If you where to ask "what leads you to assume that emptiness = space" in the sense of "what leads you towards the assumption that this implied concept of emptiness is the very same physical concept of space", I would say: The closest description I can come up with, for awareness, is "the place where subjective phenomena happen." Of course there might not be any such place separate from the things themselves occurring. But the way that things occur seems to "imply" such a place, and we can work with it conceptually. We could argue that it is the same thing with space. It is certainly the place where stuff happens, and we could argue that it only exists in an implied sense.


yet from this, we find no basis whatsoever to argue that experience (or awareness), merely by being 'the place where subjective phenomena happen', is also the place where physical phenomena occur irrespective of a subjective experience of them... that is, space.



Bruno Loff:

What really strikes me is this enormous similarity. I don't feel the need to conclude, from this, that there is an afterlife, or that I really, deep down, won't really die.


perhaps you don't feel the need to conclude that because you already have? to wit: if 'Emptiness' as you experience it is a fundamental, omnipresent, and irrevocable property of what exists, then you really, deep down, won't really die.

on the other hand, how does considering the enormous dissimilarity between the state of the universe experiencing itself and the state of the universe not experiencing itself strike you?



Bruno Loff:

--- with respect to religion (and unless there is some actual concrete objection to the question in this thread, I think we might as well go completely haywire emoticon) ---


as long as you continue to miss the actual concrete objections which have been made to the proposal you put forth in the form of the question beginning this thread, you may as well (go completely haywire).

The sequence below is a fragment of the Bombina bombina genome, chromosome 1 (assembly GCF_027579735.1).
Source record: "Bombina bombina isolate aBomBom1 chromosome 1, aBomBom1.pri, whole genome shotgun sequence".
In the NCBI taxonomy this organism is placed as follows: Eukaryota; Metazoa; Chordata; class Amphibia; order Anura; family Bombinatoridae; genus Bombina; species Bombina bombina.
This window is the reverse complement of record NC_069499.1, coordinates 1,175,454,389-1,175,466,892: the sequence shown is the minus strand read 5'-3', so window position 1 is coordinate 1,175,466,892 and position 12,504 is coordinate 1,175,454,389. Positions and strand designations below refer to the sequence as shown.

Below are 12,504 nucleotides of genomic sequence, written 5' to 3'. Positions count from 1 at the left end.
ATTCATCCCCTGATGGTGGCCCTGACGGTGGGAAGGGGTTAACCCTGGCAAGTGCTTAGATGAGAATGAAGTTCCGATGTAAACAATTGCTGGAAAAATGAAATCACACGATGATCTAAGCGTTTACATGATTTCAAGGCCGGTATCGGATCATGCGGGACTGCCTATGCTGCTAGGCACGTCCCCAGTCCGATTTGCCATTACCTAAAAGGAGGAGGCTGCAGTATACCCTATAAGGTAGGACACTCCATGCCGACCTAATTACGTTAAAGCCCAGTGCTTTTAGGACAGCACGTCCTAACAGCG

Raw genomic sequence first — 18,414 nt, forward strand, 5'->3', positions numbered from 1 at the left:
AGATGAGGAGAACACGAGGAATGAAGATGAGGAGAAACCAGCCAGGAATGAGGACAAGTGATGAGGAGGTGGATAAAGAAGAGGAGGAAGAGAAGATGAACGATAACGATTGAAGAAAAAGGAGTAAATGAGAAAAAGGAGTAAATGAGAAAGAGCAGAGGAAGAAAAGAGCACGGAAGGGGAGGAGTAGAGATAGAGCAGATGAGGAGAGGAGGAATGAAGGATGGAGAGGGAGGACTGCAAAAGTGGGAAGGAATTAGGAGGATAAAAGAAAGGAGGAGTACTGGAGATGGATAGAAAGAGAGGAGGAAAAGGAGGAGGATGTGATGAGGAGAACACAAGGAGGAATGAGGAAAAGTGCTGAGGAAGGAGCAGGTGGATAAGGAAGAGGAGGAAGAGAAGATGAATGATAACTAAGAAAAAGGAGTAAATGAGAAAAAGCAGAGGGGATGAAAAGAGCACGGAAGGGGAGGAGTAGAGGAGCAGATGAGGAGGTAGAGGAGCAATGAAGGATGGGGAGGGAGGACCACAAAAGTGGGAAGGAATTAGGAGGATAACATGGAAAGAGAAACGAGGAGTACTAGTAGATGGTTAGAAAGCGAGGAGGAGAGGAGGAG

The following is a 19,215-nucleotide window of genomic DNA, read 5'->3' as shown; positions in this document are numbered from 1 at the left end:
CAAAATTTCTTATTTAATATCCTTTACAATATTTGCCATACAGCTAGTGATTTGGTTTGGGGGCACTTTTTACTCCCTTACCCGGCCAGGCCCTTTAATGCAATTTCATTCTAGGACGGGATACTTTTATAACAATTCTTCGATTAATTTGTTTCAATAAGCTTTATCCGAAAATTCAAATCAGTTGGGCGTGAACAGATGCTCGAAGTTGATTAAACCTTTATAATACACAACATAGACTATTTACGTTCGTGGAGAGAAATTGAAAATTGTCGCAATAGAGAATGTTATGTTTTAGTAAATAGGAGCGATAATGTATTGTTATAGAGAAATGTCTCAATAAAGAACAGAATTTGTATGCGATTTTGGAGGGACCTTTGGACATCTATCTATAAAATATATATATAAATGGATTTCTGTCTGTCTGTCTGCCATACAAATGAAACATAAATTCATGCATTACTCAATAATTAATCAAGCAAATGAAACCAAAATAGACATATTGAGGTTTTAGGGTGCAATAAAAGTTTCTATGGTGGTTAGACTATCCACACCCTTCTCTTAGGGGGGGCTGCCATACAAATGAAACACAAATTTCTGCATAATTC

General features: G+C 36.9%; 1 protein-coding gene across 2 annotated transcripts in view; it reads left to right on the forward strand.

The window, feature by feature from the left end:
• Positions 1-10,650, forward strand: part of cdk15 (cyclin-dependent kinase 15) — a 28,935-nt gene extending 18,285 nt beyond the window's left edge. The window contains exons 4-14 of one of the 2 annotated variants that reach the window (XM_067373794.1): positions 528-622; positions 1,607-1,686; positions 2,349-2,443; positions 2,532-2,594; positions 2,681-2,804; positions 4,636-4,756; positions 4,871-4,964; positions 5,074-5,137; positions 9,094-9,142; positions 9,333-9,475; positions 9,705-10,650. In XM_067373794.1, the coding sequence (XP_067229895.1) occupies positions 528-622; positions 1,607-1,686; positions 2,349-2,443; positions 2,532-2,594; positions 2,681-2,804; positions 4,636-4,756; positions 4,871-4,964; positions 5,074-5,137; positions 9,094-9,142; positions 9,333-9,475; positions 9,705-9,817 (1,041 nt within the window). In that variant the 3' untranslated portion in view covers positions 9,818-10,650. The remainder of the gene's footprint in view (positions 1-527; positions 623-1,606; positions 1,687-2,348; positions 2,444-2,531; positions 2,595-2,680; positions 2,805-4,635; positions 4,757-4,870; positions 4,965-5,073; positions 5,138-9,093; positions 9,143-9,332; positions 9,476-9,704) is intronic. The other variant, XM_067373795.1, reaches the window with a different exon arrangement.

Bruno Loff:

My father has a very similar discourse to yours, "people came to believe religion because they feared death," which in his case also supposedly reveals the courageous, stoic attitude of the atheist, who doesn't believe in god despite the harder position this puts him in. This kind of discourse is usually accompanied by life would be so much easier, if only I believed in god, but I really can't, due to my commitment to the factual truth. I think that the actual possibility of mystical experience played a bigger role in the forming of religion than what he is willing to concede.


there is a vast difference between the rhetoric of those who pay lip service to a commitment to the factual truth (and profess to standing up to the fear of death) and the matter-of-fact testimony of those who have not merely made such a commitment but have actually carried it out (and thus no longer experience fear, whether of death or anything else, entirely). being that i am of the latter category, i cannot agree with him that 'life would be so much easier, if only I believed in god'; being completely absent of fear, i am completely absent of stress, and thus my life is easier than i had ever known previously, or have ever seen it be for anyone else who was possessed of the slightest of fear and thus the slightest of stress.

and unlike your father, i am well-acquainted with mystical experiences, so i am in a position to agree with you that they probably did play a huge role in the forming of religion. however, i will go further and also claim that they did so because genetically-endowed survival instincts glorified the content of those experiences, giving rise to such assumptions as the one you put forth about it making sense that space be self-aware.


Bruno Loff:

I take a neutral stance towards this. One could say that there is no evidence of god, or just as easily that everything is an evidence of god. Ever since reading a bit about western magick, where they promote belief-changing as an exercise (!), I've come to a different attitude towards beliefs. They are much less of a "model for the real truth," and much more of a tool to interact with the world.


given both what you write here, as well as what you wrote earlier in a previous post (about whether there is any inconsistency in postulating that emptiness is space):

Bruno Loff:

I was not [...] (2) suggesting that any answer of Yes or No is in any way helpful to attain realization, or that (3) it might have any practical implications otherwise.


then it seems your question about whether space and the experience of emptiness are the same or not was not asked in order to have a 'model for the real truth', nor to attain realisation, nor to discover and address any practical implications its answer may have. what, then, is the purpose of the inquiry?

tarin
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Bruno Loff, modified 12 Years ago at 4/6/10 6:11 AM
Created 12 Years ago at 4/6/10 6:11 AM

RE: Is emptiness = space?

Posts: 1094 Join Date: 8/30/09 Recent Posts